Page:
Phil:Now you're saying there's actually a craft to travel writing, [00:32:00] so a lot of people do their own travel blog, or they keep a journal. What is it that they need to do to make that transition from blogger into proper travel writing?

Tim Neville:That's a good question. I think the, the greatest thing they can do honestly is just keep at it. There's so many people that, that say, oh, I want to be a travel writer and they kind of jump in a little bit, they put their toe in, but they don't really ... [00:32:30] Or they do a blog but they don't really give it everything that they have and that's really what it takes, I think. I think you, you have to make a serious go of it, be ready to make some sacrifices so, to be able to come out the other end of that and have the career that, that a lot of people obviously hold as a dream career.

Applicants, if you're listening, try to think of what is your story. What is the story you are going to tell me? Like a place [00:33:00] that has the most garden gnomes of anywhere in the world is not a story. Your trip to France is not a story. Your trip to France that when you got lost and nearly missed your plane ride home but something magical happened along the way, that's a story. So think long and hard about what is my story.

Phil:You said sacrifices, be prepared to make sacrifices. In what way, what do you mean?

Tim Neville:Well, it's fun. One of the winners from last [00:33:30] year, Helen, so she just gave ... With all of the winners, I keep in touch with them regularly and try to help them along the way. I see this, this program, this scholarship, as not just a four-day event but as a lifelong thing really. I'm here for them to bounce ideas off and get guidance from and so on.

So Helen wrote me about a month ago, and she's at this crossroads. She's [inaudible 00:33:55] and she's been offered this cushy, well-paying government [00:34:00] job in a town that she liked with friends that she liked and so on. At the same time she got this offer from the BBC, from a magazine in the BBC family. And she would have to move to Bristol. She would be earning peanuts. Who knows if she would even have enough to cover her expenses, she didn't know anybody. And she was, well what should do?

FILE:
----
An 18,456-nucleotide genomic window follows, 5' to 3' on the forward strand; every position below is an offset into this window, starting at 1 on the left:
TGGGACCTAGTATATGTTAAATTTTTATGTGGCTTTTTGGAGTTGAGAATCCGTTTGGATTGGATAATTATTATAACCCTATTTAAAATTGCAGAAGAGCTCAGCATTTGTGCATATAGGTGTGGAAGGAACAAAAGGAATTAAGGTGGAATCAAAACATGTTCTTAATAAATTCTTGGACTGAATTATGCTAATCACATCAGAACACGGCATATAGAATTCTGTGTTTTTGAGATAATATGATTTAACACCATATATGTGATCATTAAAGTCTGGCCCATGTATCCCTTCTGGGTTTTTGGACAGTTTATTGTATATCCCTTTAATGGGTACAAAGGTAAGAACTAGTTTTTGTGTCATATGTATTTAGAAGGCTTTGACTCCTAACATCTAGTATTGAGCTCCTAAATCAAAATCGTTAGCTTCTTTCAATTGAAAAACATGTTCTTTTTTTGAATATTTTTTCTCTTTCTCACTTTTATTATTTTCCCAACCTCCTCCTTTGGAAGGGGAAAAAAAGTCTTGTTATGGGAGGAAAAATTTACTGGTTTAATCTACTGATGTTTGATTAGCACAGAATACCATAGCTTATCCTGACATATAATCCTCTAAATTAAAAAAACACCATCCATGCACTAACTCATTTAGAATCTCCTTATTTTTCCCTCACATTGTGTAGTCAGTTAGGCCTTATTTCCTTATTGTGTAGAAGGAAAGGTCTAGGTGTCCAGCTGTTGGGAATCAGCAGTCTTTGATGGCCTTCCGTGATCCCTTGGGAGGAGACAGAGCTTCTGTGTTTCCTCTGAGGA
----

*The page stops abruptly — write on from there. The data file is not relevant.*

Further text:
And of course the answer was obvious because Helen had all this promise, [00:34:30] and had all this ambition and I was whoa, whoa, whoa, this is what you want. You told me this over and over again. Here's what you're going to do. You're going to go do that. And she wrote back and she said, "Yeah, of course I'm going to go do that. I just needed to hear that because it's scary." It is scary. She turned down a well paying, sensible government job that would have left her in her own words bored, to go try to make this funny career a go.

Phil:Tim Neville, awesome advice for people who want to get into the [00:35:00] scholarship. Thanks very much. Mate, I really hope to get you back on the podcast after we've picked the winner so we can talk about who they are, and what you liked about their writing, and what you've got planned for them in Argentina and it would be great to have you back on if that's alright.

Tim Neville:I would love that, absolutely.

Kim:And we're really lucky to have Tim on board. You, in particular, are a big fan of his, so did you enjoy chatting to him?

Phil:Oh, I did, it was great. He was such a nice bloke as well. But imagine, as he said in the interview, [00:35:30] it's not a one-off thing. Once you make contact through the scholarship, you're in his Rolodex. You can ring him up.

Kim:Yeah, exactly.

Phil:It's awesome. Love it.

Kim:We'll need the entity quiz question though, Phil.

Phil:Okay, where in the world will you find the largest island in a lake on an island in a lake on an island. And the answer is in the Philippines, on Luzon Island, there's the first island, you'll find Taal lake, T-A-A-L, Taal, there's your lake. Within which there's a volcano, so there's your island. The [00:36:00] volcano's crater is flooded, so it's a lake and right there you'll find Vulcan Point sticking up above the water, a little speck of an island in there. So you've got an island in a lake on an island in a lake on an island.

Kim:That's a great quiz question. Did ... How did you come up with that?

Phil:Sheer chance. I love Googling.

Kim:Only you, only you. Well, that wraps up our episode on the United States of America. You can find this on iTunes, Stitcher, [00:36:30] iHeartRadio, do you want to chuck any more in there Phil? I know we're going everywhere these days.

Phil:Oh podcast, yeah, everywhere you want to go. Podbean, we're on those as well.

Kim:Yeah. Also, you can contact us by emailing podcast@worldnomads.com.

Now, next episode, where are we off to?

Phil:Good question Kim. Italy.


Phil:Thank you.

Kim:We'll see you there.

Speaker 1:The World Nomads podcast. Explore your boundaries.